Bombay Bicycle Club

support The Ramona Flowers
author TL date 11/02/14 venue Store Vega, Copenhagen, DEN

Bombay Bicycle Club has had wind in the sails already since winning a band competition to play V Festival in 2006, but it wasn't until three albums later that I became aware of them, when the single "Shuffle" made its rounds internationally, and it wasn't until now, after the recent release of their fourth album "So Long, See You Tomorrow" that the band finally made its way to Copenhagen. For me they've been a band I've liked but never quite loved, and being anxious to see if witnessing them live would affect this, I decided to join a hip, young - and very nicely smelling - Copenhagen audience for the show which due to popular demand has been upgraded from Vega's smaller concert room to the main venue. So, with beer in hand and earplugs forgotten at home (blast it) I stand ready and attentive when the support band arrives.

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The Ramona Flowers

Fast approaching 28 years of age, I might be too old to confess that Mary Elizabeth Winstead's Ramona Flowers is probably in the running for my "Most Attractive Female Movie Lead Ever" award, and similarly, this Bristol quartet looks a bit too mature and serious to have borrowed the band's name from Scott Pilgrim's dream girl - and more importantly, they probably sound a bit too inspired by U2. With a clear and high voice, their singer leads the band confidently and casually from centre stage while his mates look satisfied with merely grooving about behind him. There's something about the beats and atmospheres that feels a bit heavy-handed and tryhard and especially when the singing hits the lower notes or is delivered unaccompanied by keys or guitar, the tones get a bit flat, but conversely there are equal measures of moments where a rhythm insists that you move and where the singing is impressively delicate - especially when it comes to the excellent falsetto parts.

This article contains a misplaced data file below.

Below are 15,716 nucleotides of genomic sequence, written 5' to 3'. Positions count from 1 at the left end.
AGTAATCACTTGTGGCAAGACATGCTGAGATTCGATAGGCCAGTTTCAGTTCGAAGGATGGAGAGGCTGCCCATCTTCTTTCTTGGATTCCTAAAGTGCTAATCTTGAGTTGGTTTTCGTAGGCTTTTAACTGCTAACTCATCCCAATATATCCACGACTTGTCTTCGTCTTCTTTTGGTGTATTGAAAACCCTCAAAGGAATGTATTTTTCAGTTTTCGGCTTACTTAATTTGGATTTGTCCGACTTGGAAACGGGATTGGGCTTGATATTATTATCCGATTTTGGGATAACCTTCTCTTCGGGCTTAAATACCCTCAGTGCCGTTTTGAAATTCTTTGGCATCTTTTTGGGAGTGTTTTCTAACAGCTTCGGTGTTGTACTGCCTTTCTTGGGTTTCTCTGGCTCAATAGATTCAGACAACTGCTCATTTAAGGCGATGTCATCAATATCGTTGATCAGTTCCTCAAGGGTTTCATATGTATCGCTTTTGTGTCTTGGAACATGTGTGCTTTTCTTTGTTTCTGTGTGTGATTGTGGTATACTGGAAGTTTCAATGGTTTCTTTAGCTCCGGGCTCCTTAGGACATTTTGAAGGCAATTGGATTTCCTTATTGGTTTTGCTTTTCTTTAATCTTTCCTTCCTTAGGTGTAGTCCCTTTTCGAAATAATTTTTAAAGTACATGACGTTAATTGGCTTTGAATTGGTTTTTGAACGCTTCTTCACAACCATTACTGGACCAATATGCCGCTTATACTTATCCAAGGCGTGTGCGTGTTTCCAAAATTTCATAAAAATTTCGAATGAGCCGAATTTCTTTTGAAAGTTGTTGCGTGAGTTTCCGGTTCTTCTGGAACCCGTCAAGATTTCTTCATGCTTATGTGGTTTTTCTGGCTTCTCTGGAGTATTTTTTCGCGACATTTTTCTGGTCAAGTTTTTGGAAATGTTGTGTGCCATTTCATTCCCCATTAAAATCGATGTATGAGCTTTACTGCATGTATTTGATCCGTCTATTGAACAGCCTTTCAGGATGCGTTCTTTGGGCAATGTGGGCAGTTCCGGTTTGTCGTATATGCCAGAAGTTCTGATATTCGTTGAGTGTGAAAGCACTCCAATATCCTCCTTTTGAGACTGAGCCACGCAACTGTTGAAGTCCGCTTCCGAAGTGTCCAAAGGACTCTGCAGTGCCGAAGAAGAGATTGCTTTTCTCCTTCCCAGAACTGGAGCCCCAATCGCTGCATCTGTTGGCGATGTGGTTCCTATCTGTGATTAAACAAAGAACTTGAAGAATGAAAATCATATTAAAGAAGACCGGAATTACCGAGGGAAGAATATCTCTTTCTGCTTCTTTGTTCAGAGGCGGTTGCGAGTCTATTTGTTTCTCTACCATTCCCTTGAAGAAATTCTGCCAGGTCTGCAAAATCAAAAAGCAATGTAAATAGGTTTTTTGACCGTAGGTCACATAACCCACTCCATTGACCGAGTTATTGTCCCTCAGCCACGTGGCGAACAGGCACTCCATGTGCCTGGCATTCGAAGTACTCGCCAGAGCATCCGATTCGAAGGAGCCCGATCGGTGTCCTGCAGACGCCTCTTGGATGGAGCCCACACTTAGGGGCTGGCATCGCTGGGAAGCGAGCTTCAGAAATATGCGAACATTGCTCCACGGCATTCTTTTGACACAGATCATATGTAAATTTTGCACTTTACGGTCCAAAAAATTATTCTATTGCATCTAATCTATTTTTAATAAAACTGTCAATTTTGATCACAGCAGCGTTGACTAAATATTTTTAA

Between songs we're dutifully queried if we're excited for the headliner and after a while I spot a friend whom I move over to stand by. This happens to be more directly in front of the left speaker, where I experience the full effect of a few songs where the bass is cranked up milimetres short of Italian Job-ish "Blow the clothes off women" levels, and we feel every fibre of our beings vibrate along to the music's deeper frequencies - impressively without compromising the clarity of either instruments or vocals. Only the guitar and the vocals get slightly in each others' way at times, but for a support band, the mix must be said to be quite excellent. Still, the audience seemingly have the same semi-concious reservations that I have, about fully embracing the shameless pop beats at the heart of the band's otherwise high strung sound, so while the performance is confident, it doesn't really get hold in people and eventually closes on a merely solid, business-like note.

Bombay Bicycle Club

After the changeover it's time for Bombay Bicycle Club, who borrowed their name from a now closed London restaurant - and I wonder (not for the first time) whether that was coincidentally named with words that abbreviate to BBC in the first place. Regardless, the quartet take positions - along with added touring members - between extra spots and in front of a handful of large discs that recreate the solar cycle motives of the new album's cover art. Opening with that album's leading song "Overdone" it quickly becomes clear that the sound is only further improved from the already fine adjustment it was characterised by during the previous set, and as the band's immersive tones envelop us the crowd immediately looks to be in a dancing mood, grooving about excitedly in response to the band's characteristic soundscapes.